Blue Jays see benefits of playing tight games

April 14, 2014, 9:02 AM

BALTIMORE – The Toronto Blue Jays are off Monday and they are certainly feeling much better about things after taking two of three from the Orioles in Baltimore.

While Sunday’s 11-3 win finished in a decidedly one-sided fashion, things were tight until a five-run sixth – their most productive inning of the season – cracked things open. Blue Jays pitchers have had to pitch with minimal margin for error pretty much all season, and I asked Mark Buehrle what the cumulative effect of that might be.

“Hopefully it’s a good effect,” he said. “I think anybody wants a good lead and realize you can make a mistake, because you’re not going to go all game without making a mistake. If you can go get some runs early, you realize that if you do make a mistake and they make you pay for it it’s not going to cost you the game. This offence, they’ve struggled early on and we know what they can do if everybody’s healthy, we get Reyes back coming up, so I think we’re going to be all right.”

Added manager John Gibbons: “There’s something to pitching in those games, you get used to it, and it gives you that edge a little bit. A lot of times, pitchers will run into trouble when there’s less pressure on them out there, they relax a little bit and they’re not quite as effective.

Colby Rasmus is one of several Blue Jays to emerge from the weekend in a better place at the plate. On Saturday he turned around a 98 m.p.h. fastball from Tommy Hunter in the ninth inning for a game-tying solo blast, while Sunday he opened the scoring with a solo shot onto Eutaw Street and added a two-run single that popped things open.

Throughout his struggles the past two weeks, he didn’t get down on himself the way he sometimes does and “I feel like that’s part of the reason I got out of it more quickly than I have in the past, I didn’t let it bother me. I kept focusing on trying to find a different approach or make adjustments to what I needed to be doing, and have faith that it’s going to come around.”

When I asked him about the entire lineup feeling pressure because of how hard it’s been to come across runs, he replied: “Everybody’s trying and I think sometimes we forget how hard this game is, and how hard it can be some days. At the beginning of the season we started out with some good pitching, we got David Price the first night, I think that’s where it comes down to relaxing and knowing what we got to do, everybody making their little adjustments they need to make, and knowing that it will turn around. We’ve got to do little things every day, come in and do your part, and if everybody can do that we’ll be fine when all things are said and done.”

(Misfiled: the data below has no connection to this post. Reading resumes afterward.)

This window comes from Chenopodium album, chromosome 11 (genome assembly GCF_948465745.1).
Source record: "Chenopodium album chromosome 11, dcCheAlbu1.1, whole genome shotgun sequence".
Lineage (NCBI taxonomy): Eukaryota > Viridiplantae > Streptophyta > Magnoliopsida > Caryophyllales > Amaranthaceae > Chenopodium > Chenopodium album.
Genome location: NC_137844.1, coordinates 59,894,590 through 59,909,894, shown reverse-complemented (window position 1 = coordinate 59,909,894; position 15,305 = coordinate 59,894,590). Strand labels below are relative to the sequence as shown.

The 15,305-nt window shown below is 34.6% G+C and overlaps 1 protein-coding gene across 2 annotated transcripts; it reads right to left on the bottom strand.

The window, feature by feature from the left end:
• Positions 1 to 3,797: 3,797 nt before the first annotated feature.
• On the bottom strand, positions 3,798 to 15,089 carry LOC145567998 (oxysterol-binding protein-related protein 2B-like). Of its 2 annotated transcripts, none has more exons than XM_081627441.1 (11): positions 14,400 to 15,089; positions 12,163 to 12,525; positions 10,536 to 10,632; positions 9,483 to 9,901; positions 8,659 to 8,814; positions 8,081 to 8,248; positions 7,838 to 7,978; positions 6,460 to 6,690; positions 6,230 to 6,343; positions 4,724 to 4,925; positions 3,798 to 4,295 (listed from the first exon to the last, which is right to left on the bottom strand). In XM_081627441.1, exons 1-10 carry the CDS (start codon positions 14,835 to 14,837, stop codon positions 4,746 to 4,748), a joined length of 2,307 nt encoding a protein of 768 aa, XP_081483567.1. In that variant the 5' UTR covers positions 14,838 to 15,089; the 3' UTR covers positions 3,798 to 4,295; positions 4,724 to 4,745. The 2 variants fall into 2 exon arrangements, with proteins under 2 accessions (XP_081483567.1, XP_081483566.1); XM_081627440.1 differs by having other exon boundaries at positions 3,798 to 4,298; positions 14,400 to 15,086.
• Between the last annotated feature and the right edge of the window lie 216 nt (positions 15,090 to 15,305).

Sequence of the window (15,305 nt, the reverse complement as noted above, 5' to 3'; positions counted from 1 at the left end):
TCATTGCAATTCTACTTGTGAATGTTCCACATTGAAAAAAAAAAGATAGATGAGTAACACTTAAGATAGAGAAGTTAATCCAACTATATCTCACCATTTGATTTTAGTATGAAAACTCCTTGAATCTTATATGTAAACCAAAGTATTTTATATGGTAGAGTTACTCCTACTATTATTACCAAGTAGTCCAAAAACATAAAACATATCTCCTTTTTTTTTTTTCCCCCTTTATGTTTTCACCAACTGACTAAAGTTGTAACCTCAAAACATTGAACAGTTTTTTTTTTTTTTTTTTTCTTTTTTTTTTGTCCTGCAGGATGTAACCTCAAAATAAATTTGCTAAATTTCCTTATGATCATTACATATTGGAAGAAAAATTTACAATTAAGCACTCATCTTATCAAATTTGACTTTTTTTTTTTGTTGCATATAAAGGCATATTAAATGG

Rasmus left Sunday’s game in the sixth inning after he felt a tug in his hamstring while chasing down a Nick Markakis liner. He doesn’t think it’s a big deal.

“Just to make sure it’s nothing big and we’ve got an off day, and we were up in the game,” said Rasmus, “I decided to come out just to make sure everything’s good.”

Edwin Encarnacion picked up his first two RBIs of the season on a double in the sixth inning, ending a 12-game drought to start the season. While he identified his timing at the plate as the primary issue, opposing pitchers “have been pitching me different than the last couple of years. They want to make adjustments on me so I have to make my adjustment. They’ve been throwing a lot of pitches outside, and sometimes I tried to go to right field and that’s not my approach. I have to be selective with the pitches I want to hit, not the pitches they want me to hit. That’s the No. 1 thing I did (Sunday) and it helped me.”

As important as the offensive outburst was, the Blue Jays defence also deserves props for Sunday’s win. Without a brilliant diving stab of a Jonathan Schoop grounder down the third-base line by Brett Lawrie, and Colby Rasmus chasing down a Nick Markakis drive right after, things may have been very different.

That’s why even as he’s struggled, Lawrie’s defence has helped win games.

“I expect that out of myself,” he said. “When I got out there every day I try to say hit it by me. When I do that, it’s intentional, I meant to do it. Every time I go out there I just try and say hit it by me and try to keep Mark in the game as long as we can, because I know the ball is going to be coming in hot all day.”

Maicer Izturis’ knee injury and J.A. Happ’s return led to a couple of roster moves. The Blue Jays will certainly miss Erik Kratz and the power in his right-handed bat off the bench, and you have to feel for him as someone who deserves a roster spot but doesn’t have one. They’re running with an eight-man bullpen again, for now.

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